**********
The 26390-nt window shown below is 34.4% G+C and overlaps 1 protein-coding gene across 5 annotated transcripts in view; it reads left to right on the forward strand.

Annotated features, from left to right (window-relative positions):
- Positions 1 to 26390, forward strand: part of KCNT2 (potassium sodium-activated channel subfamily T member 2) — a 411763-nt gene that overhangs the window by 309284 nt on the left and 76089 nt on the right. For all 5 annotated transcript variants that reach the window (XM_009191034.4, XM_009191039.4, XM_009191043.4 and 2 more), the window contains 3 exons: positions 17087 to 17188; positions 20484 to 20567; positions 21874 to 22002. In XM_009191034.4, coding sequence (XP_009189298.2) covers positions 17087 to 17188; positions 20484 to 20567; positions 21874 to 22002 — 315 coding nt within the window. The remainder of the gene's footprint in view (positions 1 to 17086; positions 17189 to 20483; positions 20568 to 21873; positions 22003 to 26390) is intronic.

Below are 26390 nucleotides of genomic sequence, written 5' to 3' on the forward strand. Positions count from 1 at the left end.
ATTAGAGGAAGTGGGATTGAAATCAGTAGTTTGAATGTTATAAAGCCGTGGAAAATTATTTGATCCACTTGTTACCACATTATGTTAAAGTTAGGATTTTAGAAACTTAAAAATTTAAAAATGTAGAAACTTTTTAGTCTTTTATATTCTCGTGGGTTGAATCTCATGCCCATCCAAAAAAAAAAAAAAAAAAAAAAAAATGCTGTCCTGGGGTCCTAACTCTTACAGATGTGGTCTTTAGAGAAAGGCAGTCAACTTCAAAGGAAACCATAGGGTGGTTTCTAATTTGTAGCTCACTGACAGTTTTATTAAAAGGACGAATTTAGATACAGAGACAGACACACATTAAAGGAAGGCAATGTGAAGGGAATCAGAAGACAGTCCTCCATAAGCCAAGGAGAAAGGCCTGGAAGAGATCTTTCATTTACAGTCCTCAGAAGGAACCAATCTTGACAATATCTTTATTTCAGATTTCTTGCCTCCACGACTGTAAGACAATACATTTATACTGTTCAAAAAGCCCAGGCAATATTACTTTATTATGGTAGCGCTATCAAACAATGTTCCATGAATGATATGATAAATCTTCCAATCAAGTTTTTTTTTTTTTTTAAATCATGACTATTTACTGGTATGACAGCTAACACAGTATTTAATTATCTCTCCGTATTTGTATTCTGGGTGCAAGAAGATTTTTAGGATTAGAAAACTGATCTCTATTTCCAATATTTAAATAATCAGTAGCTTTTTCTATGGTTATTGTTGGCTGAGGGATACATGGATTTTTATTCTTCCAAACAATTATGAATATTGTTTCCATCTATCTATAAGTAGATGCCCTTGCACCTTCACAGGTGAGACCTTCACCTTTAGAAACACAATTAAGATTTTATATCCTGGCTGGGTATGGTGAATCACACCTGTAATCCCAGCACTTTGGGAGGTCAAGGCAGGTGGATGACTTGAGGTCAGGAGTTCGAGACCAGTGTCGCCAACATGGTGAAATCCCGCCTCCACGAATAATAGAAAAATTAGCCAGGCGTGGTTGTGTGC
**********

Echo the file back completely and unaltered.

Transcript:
The 26390-nt window shown below is 34.4% G+C and overlaps 1 protein-coding gene across 5 annotated transcripts in view; it reads left to right on the forward strand.

Annotated features, from left to right (window-relative positions):
- Positions 1 to 26390, forward strand: part of KCNT2 (potassium sodium-activated channel subfamily T member 2) — a 411763-nt gene that overhangs the window by 309284 nt on the left and 76089 nt on the right. For all 5 annotated transcript variants that reach the window (XM_009191034.4, XM_009191039.4, XM_009191043.4 and 2 more), the window contains 3 exons: positions 17087 to 17188; positions 20484 to 20567; positions 21874 to 22002. In XM_009191034.4, coding sequence (XP_009189298.2) covers positions 17087 to 17188; positions 20484 to 20567; positions 21874 to 22002 — 315 coding nt within the window. The remainder of the gene's footprint in view (positions 1 to 17086; positions 17189 to 20483; positions 20568 to 21873; positions 22003 to 26390) is intronic.

Below are 26390 nucleotides of genomic sequence, written 5' to 3' on the forward strand. Positions count from 1 at the left end.
ATTAGAGGAAGTGGGATTGAAATCAGTAGTTTGAATGTTATAAAGCCGTGGAAAATTATTTGATCCACTTGTTACCACATTATGTTAAAGTTAGGATTTTAGAAACTTAAAAATTTAAAAATGTAGAAACTTTTTAGTCTTTTATATTCTCGTGGGTTGAATCTCATGCCCATCCAAAAAAAAAAAAAAAAAAAAAAAAATGCTGTCCTGGGGTCCTAACTCTTACAGATGTGGTCTTTAGAGAAAGGCAGTCAACTTCAAAGGAAACCATAGGGTGGTTTCTAATTTGTAGCTCACTGACAGTTTTATTAAAAGGACGAATTTAGATACAGAGACAGACACACATTAAAGGAAGGCAATGTGAAGGGAATCAGAAGACAGTCCTCCATAAGCCAAGGAGAAAGGCCTGGAAGAGATCTTTCATTTACAGTCCTCAGAAGGAACCAATCTTGACAATATCTTTATTTCAGATTTCTTGCCTCCACGACTGTAAGACAATACATTTATACTGTTCAAAAAGCCCAGGCAATATTACTTTATTATGGTAGCGCTATCAAACAATGTTCCATGAATGATATGATAAATCTTCCAATCAAGTTTTTTTTTTTTTTTAAATCATGACTATTTACTGGTATGACAGCTAACACAGTATTTAATTATCTCTCCGTATTTGTATTCTGGGTGCAAGAAGATTTTTAGGATTAGAAAACTGATCTCTATTTCCAATATTTAAATAATCAGTAGCTTTTTCTATGGTTATTGTTGGCTGAGGGATACATGGATTTTTATTCTTCCAAACAATTATGAATATTGTTTCCATCTATCTATAAGTAGATGCCCTTGCACCTTCACAGGTGAGACCTTCACCTTTAGAAACACAATTAAGATTTTATATCCTGGCTGGGTATGGTGAATCACACCTGTAATCCCAGCACTTTGGGAGGTCAAGGCAGGTGGATGACTTGAGGTCAGGAGTTCGAGACCAGTGTCGCCAACATGGTGAAATCCCGCCTCCACGAATAATAGAAAAATTAGCCAGGCGTGGTTGTGTGC